Readers React: Rent control is a price control — and we know price controls do not work

A for-rent sign is posted in front of an apartment building in Los Angeles on Feb. 1, 2017.
A for-rent sign is posted in front of an apartment building in Los Angeles on Feb. 1, 2017.
(Justin Sullivan / Getty Images)

To the editor: Los Angeles Mayor Eric Garcetti’s call for increased rent control is inspired, I’m sure, by the dual motivations of his political ambitions and a sincere desire to help solve the housing shortage. But rent control is the wrong solution.

To address hunger, instead of controlling the price of food, we promote the successful Supplemental Nutrition Assistance Program. Were retailers’ prices controlled, less food would be available.

The Section 8 subsidy program is an effective way to house the needy without impacting the marketplace. The waiting list for Section 8 vouchers is extremely long, and landlords shy away from the program due to a misguided perception that the tenant is more likely to be problematic. As a Section 8 landlord for over 30 years, I can verify that this is not the case.


Rent control discourages new development and unfairly punishes a particular segment of the economy. It makes a nice sound bite, but nothing more.

Glenn Egelko, Ventura


To the editor: If Garcetti is serious about combating homelessness in Los Angeles, then he must find the political courage to stand up to the developers and self-serving business leaders who are going to fight any effort to strengthen or expand rent control laws.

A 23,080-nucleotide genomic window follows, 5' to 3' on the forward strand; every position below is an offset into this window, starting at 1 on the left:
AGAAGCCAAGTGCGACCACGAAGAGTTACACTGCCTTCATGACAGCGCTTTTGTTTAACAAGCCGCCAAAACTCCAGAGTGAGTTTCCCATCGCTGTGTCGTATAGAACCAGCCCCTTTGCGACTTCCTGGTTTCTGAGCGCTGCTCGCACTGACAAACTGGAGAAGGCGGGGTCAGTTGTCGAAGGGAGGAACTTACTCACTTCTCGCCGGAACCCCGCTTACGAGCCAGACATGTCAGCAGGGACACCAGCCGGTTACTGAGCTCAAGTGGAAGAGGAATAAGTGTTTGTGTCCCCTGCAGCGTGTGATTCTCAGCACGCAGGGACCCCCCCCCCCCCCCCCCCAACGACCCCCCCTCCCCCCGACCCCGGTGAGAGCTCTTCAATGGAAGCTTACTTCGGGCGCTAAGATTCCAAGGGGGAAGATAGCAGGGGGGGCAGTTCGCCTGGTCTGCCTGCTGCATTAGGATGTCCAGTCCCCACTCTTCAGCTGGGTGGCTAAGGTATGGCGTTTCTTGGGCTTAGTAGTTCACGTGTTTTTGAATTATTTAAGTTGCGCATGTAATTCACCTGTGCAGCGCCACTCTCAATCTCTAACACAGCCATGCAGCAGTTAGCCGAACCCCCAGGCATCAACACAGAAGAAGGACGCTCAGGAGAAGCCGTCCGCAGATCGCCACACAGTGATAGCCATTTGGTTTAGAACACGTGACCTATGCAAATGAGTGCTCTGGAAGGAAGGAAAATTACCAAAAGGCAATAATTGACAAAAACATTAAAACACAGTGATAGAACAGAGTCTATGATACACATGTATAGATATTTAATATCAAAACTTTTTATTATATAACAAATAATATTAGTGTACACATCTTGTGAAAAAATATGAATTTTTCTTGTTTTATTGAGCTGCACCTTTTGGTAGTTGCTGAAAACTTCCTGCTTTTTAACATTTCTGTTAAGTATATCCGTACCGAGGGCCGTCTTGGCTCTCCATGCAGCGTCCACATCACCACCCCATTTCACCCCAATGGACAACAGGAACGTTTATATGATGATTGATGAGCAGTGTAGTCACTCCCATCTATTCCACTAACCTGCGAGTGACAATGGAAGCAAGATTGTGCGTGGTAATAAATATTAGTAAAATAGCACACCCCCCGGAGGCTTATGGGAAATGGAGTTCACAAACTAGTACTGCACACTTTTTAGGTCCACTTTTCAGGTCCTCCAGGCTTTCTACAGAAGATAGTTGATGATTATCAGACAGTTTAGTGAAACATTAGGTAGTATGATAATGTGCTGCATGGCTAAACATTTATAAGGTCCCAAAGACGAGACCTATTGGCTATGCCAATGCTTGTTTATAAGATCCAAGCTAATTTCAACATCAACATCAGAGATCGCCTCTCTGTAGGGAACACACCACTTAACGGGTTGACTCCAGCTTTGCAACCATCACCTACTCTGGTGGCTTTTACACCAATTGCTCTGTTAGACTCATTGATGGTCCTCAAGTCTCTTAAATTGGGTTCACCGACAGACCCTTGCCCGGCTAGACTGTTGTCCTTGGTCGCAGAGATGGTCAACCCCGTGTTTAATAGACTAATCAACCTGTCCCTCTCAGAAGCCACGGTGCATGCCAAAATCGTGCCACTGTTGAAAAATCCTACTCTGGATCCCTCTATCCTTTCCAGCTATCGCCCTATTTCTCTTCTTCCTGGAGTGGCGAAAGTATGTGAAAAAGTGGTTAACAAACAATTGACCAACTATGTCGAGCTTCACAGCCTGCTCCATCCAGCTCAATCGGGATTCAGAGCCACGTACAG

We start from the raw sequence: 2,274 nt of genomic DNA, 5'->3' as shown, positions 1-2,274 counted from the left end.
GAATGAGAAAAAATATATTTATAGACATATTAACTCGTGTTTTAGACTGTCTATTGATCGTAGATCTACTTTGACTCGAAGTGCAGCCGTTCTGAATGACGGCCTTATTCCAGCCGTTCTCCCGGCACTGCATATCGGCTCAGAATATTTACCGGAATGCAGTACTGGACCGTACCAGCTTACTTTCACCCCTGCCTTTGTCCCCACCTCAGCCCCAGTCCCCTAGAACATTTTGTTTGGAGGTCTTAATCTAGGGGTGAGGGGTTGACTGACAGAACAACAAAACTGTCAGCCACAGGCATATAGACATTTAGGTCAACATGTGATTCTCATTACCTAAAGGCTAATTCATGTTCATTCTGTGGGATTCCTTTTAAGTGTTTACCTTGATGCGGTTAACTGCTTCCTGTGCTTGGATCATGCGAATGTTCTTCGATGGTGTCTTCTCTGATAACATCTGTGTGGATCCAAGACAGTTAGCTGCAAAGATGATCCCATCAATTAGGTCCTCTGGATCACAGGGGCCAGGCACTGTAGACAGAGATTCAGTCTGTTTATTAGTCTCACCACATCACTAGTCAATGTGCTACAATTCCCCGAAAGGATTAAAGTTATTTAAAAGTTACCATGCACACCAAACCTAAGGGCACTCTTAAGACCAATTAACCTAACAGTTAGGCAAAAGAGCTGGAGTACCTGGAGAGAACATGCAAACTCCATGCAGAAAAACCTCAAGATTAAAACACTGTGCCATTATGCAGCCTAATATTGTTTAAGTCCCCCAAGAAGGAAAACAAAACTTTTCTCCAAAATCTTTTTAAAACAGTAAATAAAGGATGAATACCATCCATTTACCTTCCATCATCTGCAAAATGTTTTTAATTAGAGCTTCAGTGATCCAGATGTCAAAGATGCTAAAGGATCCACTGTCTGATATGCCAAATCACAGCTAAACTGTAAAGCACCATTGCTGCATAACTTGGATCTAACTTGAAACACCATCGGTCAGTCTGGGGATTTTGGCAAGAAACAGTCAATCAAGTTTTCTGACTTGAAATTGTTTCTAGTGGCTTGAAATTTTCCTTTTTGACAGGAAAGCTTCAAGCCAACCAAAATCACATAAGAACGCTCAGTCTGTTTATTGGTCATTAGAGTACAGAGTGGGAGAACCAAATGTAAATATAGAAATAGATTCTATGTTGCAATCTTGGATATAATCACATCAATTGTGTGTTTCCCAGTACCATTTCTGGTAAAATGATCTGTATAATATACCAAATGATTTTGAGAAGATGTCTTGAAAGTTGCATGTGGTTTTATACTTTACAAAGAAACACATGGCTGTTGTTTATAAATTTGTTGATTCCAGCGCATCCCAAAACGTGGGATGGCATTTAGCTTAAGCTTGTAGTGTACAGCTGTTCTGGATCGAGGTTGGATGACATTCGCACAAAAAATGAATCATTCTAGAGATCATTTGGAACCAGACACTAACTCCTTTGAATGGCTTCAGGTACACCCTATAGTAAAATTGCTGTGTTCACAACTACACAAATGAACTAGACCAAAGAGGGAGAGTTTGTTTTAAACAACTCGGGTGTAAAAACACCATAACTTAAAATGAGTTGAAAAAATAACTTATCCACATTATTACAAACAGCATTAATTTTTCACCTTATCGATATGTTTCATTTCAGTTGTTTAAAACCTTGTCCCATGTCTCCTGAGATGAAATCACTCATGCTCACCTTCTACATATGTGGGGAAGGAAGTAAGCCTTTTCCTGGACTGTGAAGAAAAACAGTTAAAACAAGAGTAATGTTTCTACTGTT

Rents in L.A. are literally unaffordable for most wage earners, and it’s outrageous that properties built after 1978 are exempt from rent stabilization.

Opponents argue that stronger rent control will deter developers from building new units, but virtually all the apartments being built today are expensive, high-end units that only wealthy tenants can afford. The notion that the increased inventory for the rich will somehow lead to lower rents for the working class is just another form of trickle-down economics, and it is just as false.

Stephen Bulka, Los Angeles


To the editor: Obviously we have a problem with high rents. Older units are subject to rent control, which is beneficial to tenants.

Garcetti may extend these controls to structures built after 1995. That would be great for me, as I would love to downsize from home ownership and its responsibilities. I question, however, how officials can arbitrarily focus on a group of investors, in this case landlords, to take on the role of a government entity subsidizing the multitudes of renters.

Justify that, Mayor Garcetti, and perhaps we can also mandate price controls on grocers, clothiers, dry cleaners, barbers and all necessary services.

Diane McDowell, Los Angeles

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